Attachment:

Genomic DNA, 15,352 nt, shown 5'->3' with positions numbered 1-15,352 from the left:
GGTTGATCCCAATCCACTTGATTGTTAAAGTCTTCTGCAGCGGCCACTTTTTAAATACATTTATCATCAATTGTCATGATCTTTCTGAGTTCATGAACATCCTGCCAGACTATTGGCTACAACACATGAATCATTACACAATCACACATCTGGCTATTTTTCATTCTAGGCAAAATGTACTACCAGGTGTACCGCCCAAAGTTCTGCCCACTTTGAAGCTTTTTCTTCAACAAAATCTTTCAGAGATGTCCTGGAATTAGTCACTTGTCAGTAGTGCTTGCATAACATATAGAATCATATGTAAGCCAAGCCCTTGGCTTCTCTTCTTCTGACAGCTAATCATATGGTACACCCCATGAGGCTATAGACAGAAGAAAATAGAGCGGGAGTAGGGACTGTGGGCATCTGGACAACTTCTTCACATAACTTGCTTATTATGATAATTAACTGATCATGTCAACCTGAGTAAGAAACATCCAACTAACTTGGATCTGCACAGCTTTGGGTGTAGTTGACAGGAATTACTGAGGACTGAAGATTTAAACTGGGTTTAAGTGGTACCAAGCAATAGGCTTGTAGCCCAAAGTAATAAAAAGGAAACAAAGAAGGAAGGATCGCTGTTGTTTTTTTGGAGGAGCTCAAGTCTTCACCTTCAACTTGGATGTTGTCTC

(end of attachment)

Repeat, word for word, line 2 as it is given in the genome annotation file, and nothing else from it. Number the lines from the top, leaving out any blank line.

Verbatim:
GGTTGATCCCAATCCACTTGATTGTTAAAGTCTTCTGCAGCGGCCACTTTTTAAATACATTTATCATCAATTGTCATGATCTTTCTGAGTTCATGAACATCCTGCCAGACTATTGGCTACAACACATGAATCATTACACAATCACACATCTGGCTATTTTTCATTCTAGGCAAAATGTACTACCAGGTGTACCGCCCAAAGTTCTGCCCACTTTGAAGCTTTTTCTTCAACAAAATCTTTCAGAGATGTCCTGGAATTAGTCACTTGTCAGTAGTGCTTGCATAACATATAGAATCATATGTAAGCCAAGCCCTTGGCTTCTCTTCTTCTGACAGCTAATCATATGGTACACCCCATGAGGCTATAGACAGAAGAAAATAGAGCGGGAGTAGGGACTGTGGGCATCTGGACAACTTCTTCACATAACTTGCTTATTATGATAATTAACTGATCATGTCAACCTGAGTAAGAAACATCCAACTAACTTGGATCTGCACAGCTTTGGGTGTAGTTGACAGGAATTACTGAGGACTGAAGATTTAAACTGGGTTTAAGTGGTACCAAGCAATAGGCTTGTAGCCCAAAGTAATAAAAAGGAAACAAAGAAGGAAGGATCGCTGTTGTTTTTTTGGAGGAGCTCAAGTCTTCACCTTCAACTTGGATGTTGTCTC